Bomb blast kills four at Philippine church service in suspected ISIS attack

The blast occurred in a city that was the scene of heavy fighting in 2017

Police conduct an investigation at the site of an explosion at a church in Marawi city, Lanao Del Sur, Philippines. EPA
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Four people have been killed in a bomb attack at a church in Marwari in the southern Philippines, with up to 50 injured in a suspected ISIS attack.

Witnesses said the blast occurred during the first prayers of the service, with people rushing to exit the building following the blast.

Marwari was the scene of a fierce battle between security forces and the Philippines branch of ISIS, in 2017. Several hundred fighters from the group had taken over the city, which has a population of around 200,000, before being driven out by the army.

President Ferdinand Marcos Jr. blamed “foreign terrorists”, for the explosion, which targeted the Catholic church during mass.

The blast happened during a morning service at Mindanao State University's gymnasium. Police Lieutenant General Emmanuel said that the bombing may have been a retaliatory attack for a series of military operations against ISIS in recent days.

Photos posted on the Lanao del Sur provincial government's Facebook page showed several overturned plastic chairs, shattered glass and debris around a black patch on the floor of the gymnasium.

University student Chris Jurado, 21, told AFP from his hospital bed that the explosion happened during the first Bible reading of the morning mass at 7am on Saturday.

“It was really sudden and everyone ran,” Mr Jurado said.

“When I looked behind me people were lying on the floor. We didn't know what happened because everything happened so fast.”

Rowena Mae Fernandez, 19, said she did not know what the blast was at first – then others started running.

“My companion and I also ran, even though we fell on the ground at one point. That was the only thing I remembered until I got out of the gym and I fell again,” she said from hospital.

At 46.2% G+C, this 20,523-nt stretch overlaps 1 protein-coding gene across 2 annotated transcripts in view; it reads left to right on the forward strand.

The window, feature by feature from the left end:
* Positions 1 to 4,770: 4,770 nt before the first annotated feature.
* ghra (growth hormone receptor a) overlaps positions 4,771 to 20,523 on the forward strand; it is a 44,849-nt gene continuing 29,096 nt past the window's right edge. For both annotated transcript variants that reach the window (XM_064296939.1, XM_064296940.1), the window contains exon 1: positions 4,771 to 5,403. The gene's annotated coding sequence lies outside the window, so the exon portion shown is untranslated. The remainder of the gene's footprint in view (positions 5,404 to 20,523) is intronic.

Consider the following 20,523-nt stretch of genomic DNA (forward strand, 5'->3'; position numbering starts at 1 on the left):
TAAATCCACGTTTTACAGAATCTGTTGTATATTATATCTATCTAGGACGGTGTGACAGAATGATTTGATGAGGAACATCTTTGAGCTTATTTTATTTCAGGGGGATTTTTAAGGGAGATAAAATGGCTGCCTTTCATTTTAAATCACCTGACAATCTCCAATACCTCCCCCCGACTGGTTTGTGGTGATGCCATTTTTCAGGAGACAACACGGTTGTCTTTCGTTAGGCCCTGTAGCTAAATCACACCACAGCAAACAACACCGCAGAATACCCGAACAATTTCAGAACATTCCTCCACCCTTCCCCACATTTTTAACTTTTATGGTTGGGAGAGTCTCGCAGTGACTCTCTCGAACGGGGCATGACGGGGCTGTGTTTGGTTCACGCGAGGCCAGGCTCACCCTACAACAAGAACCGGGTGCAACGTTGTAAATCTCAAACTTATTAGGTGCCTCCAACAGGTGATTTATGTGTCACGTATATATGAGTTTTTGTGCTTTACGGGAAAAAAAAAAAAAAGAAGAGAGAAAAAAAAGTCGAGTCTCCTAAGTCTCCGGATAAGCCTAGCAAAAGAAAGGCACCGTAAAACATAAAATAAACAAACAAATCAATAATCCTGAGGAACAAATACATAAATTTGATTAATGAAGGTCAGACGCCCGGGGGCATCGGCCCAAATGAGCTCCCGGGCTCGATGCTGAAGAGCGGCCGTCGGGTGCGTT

“My friends were crying because they saw my injury.”

Mindanao State University issued a statement condemning “the act of violence”, as it suspended classes and deployed more security personnel on the campus.

“We stand in solidarity with our Christian community and all those affected by this tragedy,” the university said.

Marawi city Mayor Majul Gandamra urged members of the Muslim and Christian communities to remain united.

“Our city has long been a beacon of peaceful coexistence and harmony, and we will not allow such acts of violence to overshadow our collective commitment to peace and unity,” Mr Gandamra said in a statement condemning the attack.

Military chief Gen Romeo Brawner said the bombing may have been a revenge attack for military operations against three militant groups – Dawlah Islamiyah-Philippines, Abu Sayyaf and Maute – in western Mindanao in recent days.

“That is one angle we are looking into,” Gen Brawner told a news conference. “Based on the evidence that we gathered there is a big percentage that points to the Maute-ISIS.”

“There are strong indications of a foreign element (in Sunday's attack),” Defence Secretary Gilbert Teodoro told reporters.

Lanao del Sur and Maguindanao del Sur are part of the Bangsamoro Autonomous Region in Muslim Mindanao.

The country's Muslim minority were given self-rule in Bangsamoro under former president Rodrigo Duterte as part of efforts to head off the lure of violent extremism.

Updated: December 03, 2023, 9:31 AM